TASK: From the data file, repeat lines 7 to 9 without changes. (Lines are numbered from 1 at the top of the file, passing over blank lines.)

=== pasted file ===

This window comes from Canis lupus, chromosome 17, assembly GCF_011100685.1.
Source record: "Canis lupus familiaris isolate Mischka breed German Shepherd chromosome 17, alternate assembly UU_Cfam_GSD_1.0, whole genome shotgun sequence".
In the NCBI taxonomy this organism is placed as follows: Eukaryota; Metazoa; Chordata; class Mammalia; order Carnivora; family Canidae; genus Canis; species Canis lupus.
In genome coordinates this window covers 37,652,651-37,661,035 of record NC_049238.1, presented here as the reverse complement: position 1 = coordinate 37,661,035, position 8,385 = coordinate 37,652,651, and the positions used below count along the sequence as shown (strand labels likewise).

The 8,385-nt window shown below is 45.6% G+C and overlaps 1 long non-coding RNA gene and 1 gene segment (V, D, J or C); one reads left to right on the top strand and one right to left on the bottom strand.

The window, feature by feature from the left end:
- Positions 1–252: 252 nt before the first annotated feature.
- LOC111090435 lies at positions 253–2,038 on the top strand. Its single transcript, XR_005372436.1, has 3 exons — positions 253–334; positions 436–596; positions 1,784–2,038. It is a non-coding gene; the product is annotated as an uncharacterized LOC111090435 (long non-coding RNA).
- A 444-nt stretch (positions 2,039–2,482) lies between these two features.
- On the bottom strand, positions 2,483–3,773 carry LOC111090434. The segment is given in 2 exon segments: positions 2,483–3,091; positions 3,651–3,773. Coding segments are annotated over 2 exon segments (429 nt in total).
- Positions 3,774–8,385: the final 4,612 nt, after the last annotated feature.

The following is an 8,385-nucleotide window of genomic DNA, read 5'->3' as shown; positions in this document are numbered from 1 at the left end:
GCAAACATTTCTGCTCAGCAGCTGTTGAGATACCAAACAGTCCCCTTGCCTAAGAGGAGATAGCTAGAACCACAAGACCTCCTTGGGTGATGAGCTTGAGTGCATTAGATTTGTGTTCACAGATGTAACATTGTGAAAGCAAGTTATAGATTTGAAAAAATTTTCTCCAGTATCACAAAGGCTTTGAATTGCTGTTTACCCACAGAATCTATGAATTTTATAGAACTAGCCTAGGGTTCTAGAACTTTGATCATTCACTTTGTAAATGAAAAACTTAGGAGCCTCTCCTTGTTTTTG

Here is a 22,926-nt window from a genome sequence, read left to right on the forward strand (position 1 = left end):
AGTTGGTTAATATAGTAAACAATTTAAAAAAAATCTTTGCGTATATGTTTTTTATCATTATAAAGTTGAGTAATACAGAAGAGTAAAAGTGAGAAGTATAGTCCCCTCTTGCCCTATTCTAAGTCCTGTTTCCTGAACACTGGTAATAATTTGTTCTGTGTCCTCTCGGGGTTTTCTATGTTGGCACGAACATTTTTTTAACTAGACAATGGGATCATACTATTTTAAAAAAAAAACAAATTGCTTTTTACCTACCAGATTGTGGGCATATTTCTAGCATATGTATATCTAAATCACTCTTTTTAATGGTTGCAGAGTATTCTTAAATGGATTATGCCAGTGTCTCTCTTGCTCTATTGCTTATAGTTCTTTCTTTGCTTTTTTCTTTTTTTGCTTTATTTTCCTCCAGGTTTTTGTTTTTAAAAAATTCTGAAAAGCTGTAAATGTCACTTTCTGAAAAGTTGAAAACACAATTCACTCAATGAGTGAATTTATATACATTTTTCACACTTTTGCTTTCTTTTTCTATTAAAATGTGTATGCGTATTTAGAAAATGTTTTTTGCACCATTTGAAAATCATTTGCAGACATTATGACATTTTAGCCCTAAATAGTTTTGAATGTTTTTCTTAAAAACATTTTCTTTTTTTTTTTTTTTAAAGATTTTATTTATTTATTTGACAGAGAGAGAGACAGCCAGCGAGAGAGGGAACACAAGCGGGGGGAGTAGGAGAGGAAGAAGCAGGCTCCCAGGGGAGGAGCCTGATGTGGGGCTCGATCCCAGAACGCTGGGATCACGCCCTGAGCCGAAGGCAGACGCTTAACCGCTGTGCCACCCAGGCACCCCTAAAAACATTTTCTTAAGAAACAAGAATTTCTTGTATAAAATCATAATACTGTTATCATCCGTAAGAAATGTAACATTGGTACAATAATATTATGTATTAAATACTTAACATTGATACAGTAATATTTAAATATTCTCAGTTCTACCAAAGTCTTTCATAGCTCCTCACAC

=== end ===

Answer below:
- Positions 1–252: 252 nt before the first annotated feature.
- LOC111090435 lies at positions 253–2,038 on the top strand. Its single transcript, XR_005372436.1, has 3 exons — positions 253–334; positions 436–596; positions 1,784–2,038. It is a non-coding gene; the product is annotated as an uncharacterized LOC111090435 (long non-coding RNA).
- A 444-nt stretch (positions 2,039–2,482) lies between these two features.